Wonder Woman 25: Discussion

By Michael DeLaney and Taylor Anderson

This article containers SPOILERS. If you haven’t read the issue yet, proceed at your own risk!

Michael: The concept of a higher power is one that many men and women struggle with at least once in their lives. One popular debate between believers and non-believers is the question “why does God let bad things happen to good people?” More to the point, “why does God let bad things happen?” After all of the trials and tribulations that she has gone through, Wonder Woman faces her gods and demands answers for it all.

Greg Rucka has put Diana through the wringer in his dual stories of “The Lies” and “The Truth,” making Wonder Woman 25 serve as an oversized epilogue to both. The issue opens with Wonder Woman single-handedly taking down The Shaggy Man, leaving her Justice League teammates somewhat stunned. Sometime after, Batman and Superman ask Wonder Woman to meet them at “the usual place” — as seen in Wonder Woman Annual 1 — to discuss what happened.

Typically I’m going to enjoy any well-executed scene involving The Trinity, but this one in particular felt relevant to the here and now. If Superman is the best that man can hope to aspire to, then Wonder Woman is that same ideal for women. I think a big reason for the success of the Wonder Woman movie is that it’s inspiring female audiences across the country with a leading hero that they can connect to.

If Wonder Woman is “the ultimate woman,” then the Trinity scene that Rucka writes could be construed as the ultimate example of mansplaining. Previously Rucka has used Wonder Woman’s “fashion sense” to exemplify the way we obsess over how women should or should not dress. Here he places Batman and Superman in the (regrettable) roles of policing a woman’s emotions. It’s 100% clear that they are coming from a position of concern — Superman references Diana’s typical righteous anger — but at the same time this could be boiled down to the superhero equivalent of “you should smile more.”

Gender politics aside, this scene reminds me that each of us is on our own personal journey. Batman and Superman are concerned with Wonder Woman’s actions and emotions but they have no idea what she’s going through. I think it’s smart that Rucka hasn’t introduced Batman and Superman to Wonder Woman until recently. The World’s Finest are reacquainted with the fact that life Diana’s life goes on once a Justice League mission is completed. Batman and Superman may have their mommy/daddy issues but Wonder Woman also has a whole world of issues that she has been dealing with.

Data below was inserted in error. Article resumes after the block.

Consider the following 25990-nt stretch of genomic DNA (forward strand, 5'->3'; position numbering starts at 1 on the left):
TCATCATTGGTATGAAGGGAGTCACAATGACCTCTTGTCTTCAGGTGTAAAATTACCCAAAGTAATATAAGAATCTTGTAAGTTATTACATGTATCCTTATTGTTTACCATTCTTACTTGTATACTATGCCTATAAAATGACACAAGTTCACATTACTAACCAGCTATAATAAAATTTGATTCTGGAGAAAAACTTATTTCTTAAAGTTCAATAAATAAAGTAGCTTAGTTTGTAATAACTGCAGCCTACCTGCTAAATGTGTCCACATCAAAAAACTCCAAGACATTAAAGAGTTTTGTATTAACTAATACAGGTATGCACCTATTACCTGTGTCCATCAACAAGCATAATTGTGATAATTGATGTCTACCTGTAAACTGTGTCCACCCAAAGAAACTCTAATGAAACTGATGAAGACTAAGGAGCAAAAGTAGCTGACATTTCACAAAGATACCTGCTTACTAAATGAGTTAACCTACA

Towards the end of the book, Wonder Woman does something that none of us mortals have had the chance to do: she asks her gods “why?” Diana confronts her gods and demands to know why she has been lied to about her reality. Over the course of five pages, the “patrons” contend that Wonder Woman’s life has become everything she ever wanted. They assure her that they love her and that despite “The Lies” they could never take away what essentially makes her Wonder Woman.

This exchange doesn’t sit well with me, to be honest. While I think the argument of “why does God let bad things happen” is fundamentally flawed and two-dimensional, I also don’t subscribe to the idea that god has a master plan. As I see it, Diana demands answers from her patrons — the ones who lied to her — and they essentially say “well, this was all a part of our plan and…we love you.” I sympathize with Diana’s anger in the beginning of Wonder Woman 25, but I’m not satisfied with the way she accepts the gods’ “we love you, let’s move on” answer.

I’ve said this before, but I find Steve Trevor to be an incredibly boring character. Granted, Rucka made Trevor more interesting than any New 52 incarnation, but he still seemed without a purpose besides loving Wonder Woman. Then again, maybe that’s a fitting characterization for Steve Trevor — lord knows we’ve experienced scores of female characters who have no purpose beyond loving the male hero. As ambivalent as I am to Steve Trevor, I can’t help but feel for the guy. Diana is struggling with broken friendships and existential crises and Steve is just trying to fix up a new home for her. The issue ends with Diana returning to Steve and romance ensues, but I can’t help but think of Steve as a placeholder for whoever takes the place of Diana’s true love — and not Superman.

Taylor, what did you think of the finale of Rebirth’s first Wonder Woman story? Does it feel like Etta Candy lost more than Diana? With her unimpeachable wealthy status, is Veronica Cale now Wonder Woman’s Lex Luthor?